BEHIND THE SCENES: MELROSE AND MORGAN

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Melrose and Morgan’s two London grocery stores are veterans of the sustainable food movement, championing quality customer service and great British produce long before it became fashionable. Now with nearly ten years under their belt we ask them what’s next on their agenda…

Almost a decade has passed since Melrose & Morgan first set up shop in North West London, their mission being to set up a permanent, year round indoor farmers’ market environment under one roof. Now with two successful stores in Primrose Hill and Hampstead, co-founder Ian James has learned a great deal about both sourcing produce and cooking for his customers. He tells us all, plus why we shouldn’t expect a Melrose & Morgan café any time soon.

What was your dream when you started out nine years ago?
We used to go to Borough Market when it was just starting, and enjoyed spending our Saturday mornings there. But come Wednesday we’d be back in Tesco. You went to all that effort to buy artisanal and farm-produced food, and then had to suffer supermarket stuff at the end of the week anyway. We started to ask why we couldn’t get this kind of food the rest of the week. After all, it’s not as if it was just produced on weekends. That gave us the idea to create a farmers’ market, all under one roof, every day of the week, selling great British produce.

You sell your own products too – how did that come about?
I had helped set up the Wapping Project and what I had enjoyed the most there was working with the chefs. We thought it would be great to have a kitchen in our shop. Originally it was an open kitchen, which made it literally like walking into someone’s kitchen, with a large refectory table which we would pile up with food from the stove, as well as bread and cheese. The food we were making ourselves became a big draw for our customers – who were time-poor and cash-rich, and happy to take ready-made stuff from us rather than buy all the ingredients and spend the time making it themselves. Everything was made in small batches in front of them, so our food became the star of the show.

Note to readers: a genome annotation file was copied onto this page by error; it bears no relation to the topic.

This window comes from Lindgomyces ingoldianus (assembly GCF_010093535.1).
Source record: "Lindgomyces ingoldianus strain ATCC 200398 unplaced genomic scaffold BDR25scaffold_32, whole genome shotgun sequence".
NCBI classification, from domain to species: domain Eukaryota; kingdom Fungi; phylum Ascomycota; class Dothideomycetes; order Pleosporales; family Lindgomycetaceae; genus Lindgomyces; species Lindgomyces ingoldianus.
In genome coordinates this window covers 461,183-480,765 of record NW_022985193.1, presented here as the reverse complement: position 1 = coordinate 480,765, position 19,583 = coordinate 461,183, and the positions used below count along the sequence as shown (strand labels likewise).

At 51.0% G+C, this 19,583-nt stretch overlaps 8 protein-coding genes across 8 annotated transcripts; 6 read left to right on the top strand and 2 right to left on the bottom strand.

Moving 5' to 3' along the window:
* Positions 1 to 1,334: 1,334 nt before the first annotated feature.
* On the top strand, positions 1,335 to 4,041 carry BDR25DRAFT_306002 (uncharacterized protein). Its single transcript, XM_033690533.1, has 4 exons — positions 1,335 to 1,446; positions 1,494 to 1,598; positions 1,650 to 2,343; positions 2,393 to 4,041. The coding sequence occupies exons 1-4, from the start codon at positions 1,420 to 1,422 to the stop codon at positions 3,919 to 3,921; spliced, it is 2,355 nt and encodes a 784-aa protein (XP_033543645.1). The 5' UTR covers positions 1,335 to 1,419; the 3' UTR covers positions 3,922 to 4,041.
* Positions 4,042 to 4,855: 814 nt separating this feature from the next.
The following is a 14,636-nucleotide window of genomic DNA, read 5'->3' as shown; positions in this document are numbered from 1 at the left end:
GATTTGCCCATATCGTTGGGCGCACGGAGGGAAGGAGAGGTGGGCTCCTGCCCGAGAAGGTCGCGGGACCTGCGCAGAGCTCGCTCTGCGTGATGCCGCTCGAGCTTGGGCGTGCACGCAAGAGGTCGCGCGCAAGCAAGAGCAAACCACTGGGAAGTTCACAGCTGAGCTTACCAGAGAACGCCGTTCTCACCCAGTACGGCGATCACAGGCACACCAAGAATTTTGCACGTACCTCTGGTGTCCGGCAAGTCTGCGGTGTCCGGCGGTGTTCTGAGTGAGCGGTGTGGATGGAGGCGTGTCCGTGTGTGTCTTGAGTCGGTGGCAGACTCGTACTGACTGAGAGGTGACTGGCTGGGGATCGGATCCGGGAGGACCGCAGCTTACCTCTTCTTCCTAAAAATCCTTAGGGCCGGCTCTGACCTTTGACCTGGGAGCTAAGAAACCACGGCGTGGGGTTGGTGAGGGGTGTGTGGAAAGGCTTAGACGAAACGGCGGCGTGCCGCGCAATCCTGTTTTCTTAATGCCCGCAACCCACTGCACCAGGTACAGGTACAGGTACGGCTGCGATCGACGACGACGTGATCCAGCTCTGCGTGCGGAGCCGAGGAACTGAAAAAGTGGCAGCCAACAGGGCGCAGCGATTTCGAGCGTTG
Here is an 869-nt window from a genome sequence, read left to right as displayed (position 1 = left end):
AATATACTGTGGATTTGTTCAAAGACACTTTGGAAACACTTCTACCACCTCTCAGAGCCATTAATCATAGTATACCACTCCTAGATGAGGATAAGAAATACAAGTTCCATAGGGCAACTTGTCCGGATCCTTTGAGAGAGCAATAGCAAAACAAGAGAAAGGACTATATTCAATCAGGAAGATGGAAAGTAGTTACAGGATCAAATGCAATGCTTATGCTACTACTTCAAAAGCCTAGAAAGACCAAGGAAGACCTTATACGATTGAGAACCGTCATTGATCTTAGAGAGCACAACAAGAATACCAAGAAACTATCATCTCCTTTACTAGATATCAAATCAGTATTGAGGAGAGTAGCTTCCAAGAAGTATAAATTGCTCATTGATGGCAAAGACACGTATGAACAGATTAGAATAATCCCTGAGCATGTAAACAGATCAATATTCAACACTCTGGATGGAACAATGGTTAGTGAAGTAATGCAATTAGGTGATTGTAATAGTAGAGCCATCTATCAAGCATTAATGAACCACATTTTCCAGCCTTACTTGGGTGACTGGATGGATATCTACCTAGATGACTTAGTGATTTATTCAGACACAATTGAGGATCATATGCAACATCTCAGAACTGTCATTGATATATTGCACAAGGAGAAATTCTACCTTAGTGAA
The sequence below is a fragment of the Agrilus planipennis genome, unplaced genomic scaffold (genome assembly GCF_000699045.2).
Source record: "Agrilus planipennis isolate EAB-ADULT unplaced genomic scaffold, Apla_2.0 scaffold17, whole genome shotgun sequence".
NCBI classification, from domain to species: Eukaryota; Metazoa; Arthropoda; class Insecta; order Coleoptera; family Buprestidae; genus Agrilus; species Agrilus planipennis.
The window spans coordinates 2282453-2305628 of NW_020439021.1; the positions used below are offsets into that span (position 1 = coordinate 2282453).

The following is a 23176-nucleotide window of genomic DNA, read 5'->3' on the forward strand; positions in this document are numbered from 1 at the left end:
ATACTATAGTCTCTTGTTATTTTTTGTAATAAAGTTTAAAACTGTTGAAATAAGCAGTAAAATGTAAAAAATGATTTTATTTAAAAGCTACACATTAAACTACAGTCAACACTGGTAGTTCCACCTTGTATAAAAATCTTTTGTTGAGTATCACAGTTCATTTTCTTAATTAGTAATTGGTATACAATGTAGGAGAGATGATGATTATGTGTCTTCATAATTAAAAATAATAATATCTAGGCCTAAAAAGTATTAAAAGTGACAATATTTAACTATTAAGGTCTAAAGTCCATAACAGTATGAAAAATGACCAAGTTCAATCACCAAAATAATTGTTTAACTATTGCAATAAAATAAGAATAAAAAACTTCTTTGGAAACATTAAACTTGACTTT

Is that still the case?
We have a huge product range now – over 500 different recipes that we sell through the year, depending on the season. At the moment we’re selling pea and mint soup, but in the winter it’ll be steak and ale pie, winter chutneys and jams. And of course there are always cakes and pastries. Sixty per cent of what we sell is made by us. The kitchen is no longer in the shop because we had outgrown it completely. We had to open a production kitchen in Camden to meet the demand – we sell 500 pots of soup a week! But we’re still only supplying our two shops, and everything is made in small batches by hand. At the same time we built the business on the important foundations of our suppliers.

How committed are you to only selling British produce?